I want to join Senator McCain in welcoming Secretary Stackley, Admiral Richardson, and General Neller to the Committee this morning to testify on the plans and programs of the Department of the Navy in our review of the fiscal year 2018 authorization request. We are grateful to each of you for your service, for the service of the men and women under your command, and for the commitment of their families. I especially want to thank Secretary Stackley for his many years of service to the country, both in the Navy and in this committee, since this may be his last hearing before the Committee. Thank you very much for a job well done.
Our witnesses face significant challenges as they strive to balance the need to support ongoing operations and sustain readiness with the need to modernize and keep the technological edge so critical to military success.
The Department of the Navy faces serious readiness problems, caused by deferred maintenance, reduced steaming and flying hours, and cancelled training and deployments. The continued emphasis on readiness in this year’s budget will address some of the Navy’s most serious readiness problems, and I am interested in hearing the witnesses’ views on this matter. I am also interested in understanding what, if anything, the Navy is doing to accelerate overhaul of the USS Boise, an attack submarine that is prevented from operating because her diving certifications have expired – a blatant example of the readiness challenges you face. The current plan would fail to get this boat recertified until sometime on 2019.
All areas of our naval forces are maintaining an extremely high operations tempo. This high level operations tempo contributed in part to the conclusion in the Chief of Naval Operations new Force Structure Assessment calling for increases in the goal for the Navy fleet from 308 ships to a level of 355 ships.
Demand is overwhelming for attack submarines, air and missile defense cruisers, destroyers and strike fighter inventories. In addition, the Navy in now in its fifth year of operating with fewer than the required 11 aircraft carriers. And during the next decade, as a first priority, the Navy will need to buy a new class of strategic missile submarines to replace the Ohio-class submarines. I am interested in hearing how the Navy is managing current demands on its assets and how it plans to manage future modernization demands – particularly how it is using the National Sea-Based Deterrence Fund as we began procurement funding of the Ohio replacement - the now Columbia-class program - this year.
Commandant of the Marine Corps General Robert Neller has stated that the “recapitalization of our force is essential to our future readiness with investments in ground combat vehicles, aviation, command and control, and digitally interoperable protected networks.” The Marine Corps continues to make modernization of ground vehicles a priority by developing the Amphibious Combat Vehicle to replace the aging inventory of Amphibious Assault Vehicles as well as partnering with the Army to develop the Joint Light Tactical Vehicle (JLTV). I would welcome an update from our witnesses on the status of these programs and if they believe there will be significant delays in fielding due to delays in the acquisition program.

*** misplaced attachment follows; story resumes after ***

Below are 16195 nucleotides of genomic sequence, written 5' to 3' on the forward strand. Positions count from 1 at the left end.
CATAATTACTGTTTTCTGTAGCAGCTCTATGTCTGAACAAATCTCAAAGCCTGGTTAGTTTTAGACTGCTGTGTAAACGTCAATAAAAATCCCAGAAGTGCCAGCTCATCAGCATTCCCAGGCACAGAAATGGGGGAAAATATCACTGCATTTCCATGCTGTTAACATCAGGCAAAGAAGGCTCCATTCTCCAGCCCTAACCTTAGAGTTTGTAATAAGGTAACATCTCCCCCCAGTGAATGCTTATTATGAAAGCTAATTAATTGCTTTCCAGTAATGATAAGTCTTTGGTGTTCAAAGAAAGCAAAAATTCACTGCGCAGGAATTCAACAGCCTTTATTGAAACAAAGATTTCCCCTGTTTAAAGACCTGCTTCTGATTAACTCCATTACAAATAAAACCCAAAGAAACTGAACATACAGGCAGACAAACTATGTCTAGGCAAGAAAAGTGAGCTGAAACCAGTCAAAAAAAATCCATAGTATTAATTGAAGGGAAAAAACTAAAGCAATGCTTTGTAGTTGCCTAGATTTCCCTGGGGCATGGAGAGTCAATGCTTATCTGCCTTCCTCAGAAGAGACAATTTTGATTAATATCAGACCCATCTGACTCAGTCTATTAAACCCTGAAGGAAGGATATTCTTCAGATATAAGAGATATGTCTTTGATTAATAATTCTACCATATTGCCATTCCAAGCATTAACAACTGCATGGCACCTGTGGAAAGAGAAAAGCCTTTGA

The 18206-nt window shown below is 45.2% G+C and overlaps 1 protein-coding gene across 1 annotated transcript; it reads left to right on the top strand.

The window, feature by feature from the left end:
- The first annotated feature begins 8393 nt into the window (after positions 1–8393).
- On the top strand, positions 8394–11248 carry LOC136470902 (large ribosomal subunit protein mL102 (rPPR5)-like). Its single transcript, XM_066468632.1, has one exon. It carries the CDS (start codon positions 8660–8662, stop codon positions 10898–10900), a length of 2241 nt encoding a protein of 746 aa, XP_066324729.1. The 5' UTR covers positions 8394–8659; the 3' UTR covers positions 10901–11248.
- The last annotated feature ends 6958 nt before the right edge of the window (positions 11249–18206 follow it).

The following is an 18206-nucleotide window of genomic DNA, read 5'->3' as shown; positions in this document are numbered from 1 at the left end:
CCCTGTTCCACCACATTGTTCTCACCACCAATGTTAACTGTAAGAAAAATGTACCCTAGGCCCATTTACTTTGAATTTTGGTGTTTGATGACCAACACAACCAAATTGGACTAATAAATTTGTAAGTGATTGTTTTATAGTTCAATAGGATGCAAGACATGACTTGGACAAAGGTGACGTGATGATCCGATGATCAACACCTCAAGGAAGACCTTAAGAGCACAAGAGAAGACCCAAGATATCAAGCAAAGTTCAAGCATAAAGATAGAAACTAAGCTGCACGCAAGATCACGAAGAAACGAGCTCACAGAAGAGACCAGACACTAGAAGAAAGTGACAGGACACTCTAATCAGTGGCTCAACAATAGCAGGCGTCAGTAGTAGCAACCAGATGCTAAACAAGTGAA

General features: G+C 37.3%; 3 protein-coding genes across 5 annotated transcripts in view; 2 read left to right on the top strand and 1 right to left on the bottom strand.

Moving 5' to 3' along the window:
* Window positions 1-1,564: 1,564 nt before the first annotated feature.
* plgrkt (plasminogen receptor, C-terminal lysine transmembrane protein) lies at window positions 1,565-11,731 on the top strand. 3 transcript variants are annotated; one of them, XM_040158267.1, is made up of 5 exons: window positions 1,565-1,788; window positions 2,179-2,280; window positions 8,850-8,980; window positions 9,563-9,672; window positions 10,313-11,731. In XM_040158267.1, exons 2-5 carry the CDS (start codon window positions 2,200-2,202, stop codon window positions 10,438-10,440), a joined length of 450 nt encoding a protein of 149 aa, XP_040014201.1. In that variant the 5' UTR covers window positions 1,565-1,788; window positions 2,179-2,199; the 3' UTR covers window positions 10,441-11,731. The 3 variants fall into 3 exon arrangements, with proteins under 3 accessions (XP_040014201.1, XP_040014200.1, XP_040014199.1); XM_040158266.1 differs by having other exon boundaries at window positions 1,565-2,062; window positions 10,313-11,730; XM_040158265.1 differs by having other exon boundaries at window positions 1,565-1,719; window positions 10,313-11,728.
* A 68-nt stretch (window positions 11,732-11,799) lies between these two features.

The Department of the Navy budget has its usual number of significant programs, some of which have issues with their execution. Last year, I raised the issue of the Navy submitting a budget that would leave the Navy in default on the multiyear V-22 tilt-rotor aircraft contract – a problem that was solved for you when the FY 17 DOD Appropriations Act provided three additional aircraft. This year, the Navy is asking for approval of a 7-year multiyear contract for the same V-22 program. I would like to hear why we should depart from the normal 5-year multiyear contract regimen as established in title 10 of the United States Code, and why we should count on the Department of the Navy to pay more attention to living up to the terms of multiyear contracts than was the case last year.
The Defense Department’s defense strategic guidance, issued in January 2012, followed by the 2014 QDR, announced a renewed strategy for U.S. military orientation in the Asia-Pacific. Consistent with that strategy, the Defense Department has been working to realign U.S. military forces in South Korea and Okinawa, and plans to position Navy and Marine Corps forces in Australia, Singapore, and possibly elsewhere in the region. I am interested in hearing how the Navy is implanting these strategic decisions.
In this request, the Administration is asking for an increase in the Department of Defense topline of roughly $54 billion above the total budget for fiscal year 2018 prescribed in the Budget Control Act (BCA). Of that total, the Navy budget would constitute an increase of roughly $12 billion. However, I must point out that unless Congress can achieve a broad and bipartisan agreement to repeal or modify the BCA, any approval of the $12 billion increase for the Department of the Navy will trigger sequestration of a similar amount.
The President’s budget addresses the issue by making cuts of roughly $54 billion in non-defense discretionary as a way of balancing the increases for defense, which, from my perspective, is an untenable position. We must find another way.
I again thank the witnesses and I look forward to their testimony.